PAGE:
Friday, June 17, 2011

Review: The Windup Girl

The Windup Girl is a Multi Award-winning novel by Paolo Bacigalupi.  The Windup Girl is set in the near-future Thailand in a world where the oceans are rising, technology as we know it is mostly kaput, and the world's food supply is in the control of massive "Calorie Companies" who use biotechnology to create seeds that are temporarily resistant to the many bio-engineered plagues that decimate food supplies and populations across the globe.

The situation in Thailand is slightly different than most of the other countries that still thrive due to the fact that they possess a vast seed stock of non-bio-engineered seeds that can resist the various plagues for more than one growing season at a time.  This makes them largely independent from the various Calorie Companies that more or less reign supreme in other parts of the world. 

The Windup Girl is a character driven story that features a number of point of view characters that all have different aspirations and motivations, yet all play a role in the overall plot.  Anderson Lake, the first point of view character we encounter in this novel is a calorie company man working undercover in Thailand attempting to discover the Thai seed bank.  Lake owns a factory that produces springs that can store energy, but he largely leaves the day to day operations to his assistant, a displaced Chinese refugee named Hock Seng. Seng is  a former successful business man himself with designs on regaining his lost glory. 

Working sort of on the opposite end of Lake's desires is Jaidee, a captain of the "White Shirts" a group who acts as a trade enforcement police force.  Jaidee, his lieutenant Kanya, and the other White Shirts are seen as heroes to some in power and nothing more than terrorists to other government factions. Jaidee and his White Shirts walk a fine line between righteousness and corruption. 

The final principle point of view player in this novel is Emiko.  Emiko is a windup girl, an artificially created human.  Abandoned by her Japanese creators, Emiko finds herself working as a sex slave at an exclusive sex-club.  Since windups are illegal in Thailand, her pimp/controller bribes away the authorities and subjects her to nightly sexual humiliations.  It is during one of her nightly sexual assaults that she gleans some valuable information from a customer; information which she soon imparts to Lake who has become one of her regular customers.  This information sets in place a series of events that will bring about abrupt and deadly change for Thailand and it's inhabitants.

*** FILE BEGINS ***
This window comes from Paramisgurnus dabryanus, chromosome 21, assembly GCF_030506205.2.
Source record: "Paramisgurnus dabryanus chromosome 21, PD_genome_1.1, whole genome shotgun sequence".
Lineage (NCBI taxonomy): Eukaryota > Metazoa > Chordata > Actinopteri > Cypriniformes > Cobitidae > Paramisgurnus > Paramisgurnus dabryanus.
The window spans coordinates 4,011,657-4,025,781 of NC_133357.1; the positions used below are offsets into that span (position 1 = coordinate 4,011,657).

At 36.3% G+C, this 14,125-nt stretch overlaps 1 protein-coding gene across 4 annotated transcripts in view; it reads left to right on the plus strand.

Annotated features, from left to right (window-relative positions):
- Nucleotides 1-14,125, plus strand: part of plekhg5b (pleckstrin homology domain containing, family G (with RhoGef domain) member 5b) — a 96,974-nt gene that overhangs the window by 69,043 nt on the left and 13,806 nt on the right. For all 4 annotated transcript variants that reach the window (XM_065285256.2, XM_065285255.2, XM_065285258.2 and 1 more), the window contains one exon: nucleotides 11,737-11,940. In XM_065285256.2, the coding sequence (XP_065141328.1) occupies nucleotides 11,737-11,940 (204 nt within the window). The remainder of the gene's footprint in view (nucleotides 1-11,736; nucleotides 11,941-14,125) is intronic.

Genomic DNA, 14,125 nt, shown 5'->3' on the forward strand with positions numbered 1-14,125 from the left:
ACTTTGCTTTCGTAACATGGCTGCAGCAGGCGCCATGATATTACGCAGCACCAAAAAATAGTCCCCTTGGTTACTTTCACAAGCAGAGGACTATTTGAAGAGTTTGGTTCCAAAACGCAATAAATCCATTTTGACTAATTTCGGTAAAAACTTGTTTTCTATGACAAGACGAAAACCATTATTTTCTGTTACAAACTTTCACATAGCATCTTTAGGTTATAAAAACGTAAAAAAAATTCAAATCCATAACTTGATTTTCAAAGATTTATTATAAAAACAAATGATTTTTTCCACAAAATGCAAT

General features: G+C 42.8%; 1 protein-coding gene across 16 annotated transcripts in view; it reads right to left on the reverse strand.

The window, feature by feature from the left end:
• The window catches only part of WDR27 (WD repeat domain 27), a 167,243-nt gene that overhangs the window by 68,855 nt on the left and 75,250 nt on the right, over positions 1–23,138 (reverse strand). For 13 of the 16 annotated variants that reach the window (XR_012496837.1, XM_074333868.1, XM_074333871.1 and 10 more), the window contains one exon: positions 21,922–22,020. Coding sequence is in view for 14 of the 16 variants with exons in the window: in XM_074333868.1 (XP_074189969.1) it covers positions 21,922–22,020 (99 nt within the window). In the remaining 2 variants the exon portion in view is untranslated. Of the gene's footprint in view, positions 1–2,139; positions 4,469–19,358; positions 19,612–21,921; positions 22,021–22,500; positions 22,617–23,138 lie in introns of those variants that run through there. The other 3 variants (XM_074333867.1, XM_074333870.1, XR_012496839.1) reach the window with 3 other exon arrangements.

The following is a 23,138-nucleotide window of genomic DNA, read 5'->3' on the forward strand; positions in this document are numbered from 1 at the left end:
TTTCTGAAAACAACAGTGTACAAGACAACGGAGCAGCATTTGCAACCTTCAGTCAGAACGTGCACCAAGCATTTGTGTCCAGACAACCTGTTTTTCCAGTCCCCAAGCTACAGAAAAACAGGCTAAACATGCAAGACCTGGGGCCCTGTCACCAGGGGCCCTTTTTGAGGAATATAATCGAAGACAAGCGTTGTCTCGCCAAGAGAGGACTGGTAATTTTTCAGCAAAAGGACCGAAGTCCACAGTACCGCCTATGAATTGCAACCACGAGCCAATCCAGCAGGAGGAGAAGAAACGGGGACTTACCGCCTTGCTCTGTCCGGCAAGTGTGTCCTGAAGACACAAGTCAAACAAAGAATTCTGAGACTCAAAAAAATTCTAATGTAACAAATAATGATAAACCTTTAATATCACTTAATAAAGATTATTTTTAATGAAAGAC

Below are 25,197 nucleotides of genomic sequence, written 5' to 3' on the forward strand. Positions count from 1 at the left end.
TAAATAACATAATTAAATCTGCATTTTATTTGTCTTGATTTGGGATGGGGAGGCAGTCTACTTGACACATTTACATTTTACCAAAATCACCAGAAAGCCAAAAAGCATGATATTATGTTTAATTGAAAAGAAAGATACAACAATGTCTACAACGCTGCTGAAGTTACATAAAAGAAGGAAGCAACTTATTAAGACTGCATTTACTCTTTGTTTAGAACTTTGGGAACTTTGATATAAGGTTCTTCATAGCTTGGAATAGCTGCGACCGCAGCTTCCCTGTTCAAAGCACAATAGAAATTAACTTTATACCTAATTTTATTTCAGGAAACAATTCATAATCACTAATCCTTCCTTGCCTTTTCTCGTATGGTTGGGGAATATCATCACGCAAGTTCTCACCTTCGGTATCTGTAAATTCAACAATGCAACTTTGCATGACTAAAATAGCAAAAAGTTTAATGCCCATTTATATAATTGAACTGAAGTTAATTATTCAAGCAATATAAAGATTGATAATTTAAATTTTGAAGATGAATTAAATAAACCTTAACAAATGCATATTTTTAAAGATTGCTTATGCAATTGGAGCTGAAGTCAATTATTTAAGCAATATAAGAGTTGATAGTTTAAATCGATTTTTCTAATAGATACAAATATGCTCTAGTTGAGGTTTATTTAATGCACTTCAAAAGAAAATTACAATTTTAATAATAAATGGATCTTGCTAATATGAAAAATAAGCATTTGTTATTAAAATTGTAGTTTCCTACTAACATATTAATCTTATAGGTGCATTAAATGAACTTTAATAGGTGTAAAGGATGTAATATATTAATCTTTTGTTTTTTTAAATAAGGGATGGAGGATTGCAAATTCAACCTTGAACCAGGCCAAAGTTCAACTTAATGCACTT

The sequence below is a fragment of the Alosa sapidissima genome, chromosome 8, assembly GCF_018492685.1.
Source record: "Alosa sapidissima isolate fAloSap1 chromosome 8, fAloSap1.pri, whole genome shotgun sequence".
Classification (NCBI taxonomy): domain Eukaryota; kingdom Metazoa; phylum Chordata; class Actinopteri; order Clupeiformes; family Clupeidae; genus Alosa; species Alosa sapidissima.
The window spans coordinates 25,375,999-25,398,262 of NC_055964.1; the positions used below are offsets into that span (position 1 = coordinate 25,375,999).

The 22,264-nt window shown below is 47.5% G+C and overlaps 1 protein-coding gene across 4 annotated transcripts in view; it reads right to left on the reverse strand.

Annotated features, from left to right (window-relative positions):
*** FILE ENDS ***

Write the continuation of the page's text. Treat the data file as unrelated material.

For my money, Bacigalupi's strength lies in his ability to describe the setting and give the reader a very strong sense of "being there".  There were many times when I felt like I could feel the oppressive humidity, smell the odors of the dingy streets, or the aromas of food vendors.  This quality of his writing gave an added amount of intensity and realism to the story and I fully appreciated the effort.

The plot was well planned, paced and filled with some solid twists and turns. However, I had one major problem with this novel.  Bacigalupi was never able to make me care about what was going on.  I couldn't relate to or sympathize with any of the characters and as a result, didn't give a damn about what happened to them.  This made me pretty detached from the narrative and I mostly just felt like I was going through the motions of the story.  I don't want to give the impression that I think Bacigalupi's character building skills are poor, they aren't.  It is clear he took the time to craft and develop them and give them some layers, they just didn't jive with me.

The future that is envisioned in The Windup Girl is quite frightening.  Bacigalupi's imagined future that bears the effects of global warming and fully diminished carbon based fuel is a potentially accurate portrayal that lends a large degree of credibility to this novel.  Bacigalupi was able to rise to the challenge of creating a world that takes some of the major issues from current times, and extrapolating them a couple hundred years into the future.

All told, The Windup Girl is a novel with strengths and weaknesses.  This novel features some qualities of a great novel, but for me lacked engaging characters, which led to an overall lack of engagement in the story.  Bacigalupi has the skills for a successful career in writing, but there is also some room for improvement.  This is a read that will present some thought provoking ideas, but for my money didn't fully deliver as a story.  The Windup Girl is worth a read if you are an avid science fiction reader looking to catch an up and comer on his way up.  There was enough good here for me to have an interest in Bacigalupi's other/future works, but The Windup Girl mostly failed to wind me up.

Grade: C-

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